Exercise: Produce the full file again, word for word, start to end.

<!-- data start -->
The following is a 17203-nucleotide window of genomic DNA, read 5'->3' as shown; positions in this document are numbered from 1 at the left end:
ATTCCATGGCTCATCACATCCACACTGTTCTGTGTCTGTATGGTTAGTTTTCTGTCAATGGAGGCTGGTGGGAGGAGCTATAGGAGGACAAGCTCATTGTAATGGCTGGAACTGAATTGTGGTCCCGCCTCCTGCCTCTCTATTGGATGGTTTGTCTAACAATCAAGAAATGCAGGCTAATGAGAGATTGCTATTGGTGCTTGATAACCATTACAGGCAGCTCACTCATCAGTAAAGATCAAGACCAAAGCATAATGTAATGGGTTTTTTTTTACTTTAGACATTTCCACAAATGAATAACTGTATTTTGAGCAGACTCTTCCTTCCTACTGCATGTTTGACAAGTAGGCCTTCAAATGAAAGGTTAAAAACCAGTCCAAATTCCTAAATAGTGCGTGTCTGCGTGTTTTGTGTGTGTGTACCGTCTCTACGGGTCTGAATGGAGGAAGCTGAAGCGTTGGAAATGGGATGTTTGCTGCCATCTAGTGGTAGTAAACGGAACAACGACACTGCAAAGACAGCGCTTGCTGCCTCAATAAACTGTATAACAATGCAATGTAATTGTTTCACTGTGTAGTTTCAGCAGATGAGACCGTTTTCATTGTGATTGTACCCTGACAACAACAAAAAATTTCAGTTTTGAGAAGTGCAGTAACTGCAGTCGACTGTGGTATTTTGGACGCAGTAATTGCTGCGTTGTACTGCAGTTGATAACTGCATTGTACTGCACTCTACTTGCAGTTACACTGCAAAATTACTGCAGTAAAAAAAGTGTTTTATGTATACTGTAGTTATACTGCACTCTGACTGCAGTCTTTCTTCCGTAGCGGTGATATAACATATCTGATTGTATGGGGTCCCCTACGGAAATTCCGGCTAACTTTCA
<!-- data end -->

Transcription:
The following is a 17203-nucleotide window of genomic DNA, read 5'->3' as shown; positions in this document are numbered from 1 at the left end:
ATTCCATGGCTCATCACATCCACACTGTTCTGTGTCTGTATGGTTAGTTTTCTGTCAATGGAGGCTGGTGGGAGGAGCTATAGGAGGACAAGCTCATTGTAATGGCTGGAACTGAATTGTGGTCCCGCCTCCTGCCTCTCTATTGGATGGTTTGTCTAACAATCAAGAAATGCAGGCTAATGAGAGATTGCTATTGGTGCTTGATAACCATTACAGGCAGCTCACTCATCAGTAAAGATCAAGACCAAAGCATAATGTAATGGGTTTTTTTTTACTTTAGACATTTCCACAAATGAATAACTGTATTTTGAGCAGACTCTTCCTTCCTACTGCATGTTTGACAAGTAGGCCTTCAAATGAAAGGTTAAAAACCAGTCCAAATTCCTAAATAGTGCGTGTCTGCGTGTTTTGTGTGTGTGTACCGTCTCTACGGGTCTGAATGGAGGAAGCTGAAGCGTTGGAAATGGGATGTTTGCTGCCATCTAGTGGTAGTAAACGGAACAACGACACTGCAAAGACAGCGCTTGCTGCCTCAATAAACTGTATAACAATGCAATGTAATTGTTTCACTGTGTAGTTTCAGCAGATGAGACCGTTTTCATTGTGATTGTACCCTGACAACAACAAAAAATTTCAGTTTTGAGAAGTGCAGTAACTGCAGTCGACTGTGGTATTTTGGACGCAGTAATTGCTGCGTTGTACTGCAGTTGATAACTGCATTGTACTGCACTCTACTTGCAGTTACACTGCAAAATTACTGCAGTAAAAAAAGTGTTTTATGTATACTGTAGTTATACTGCACTCTGACTGCAGTCTTTCTTCCGTAGCGGTGATATAACATATCTGATTGTATGGGGTCCCCTACGGAAATTCCGGCTAACTTTCA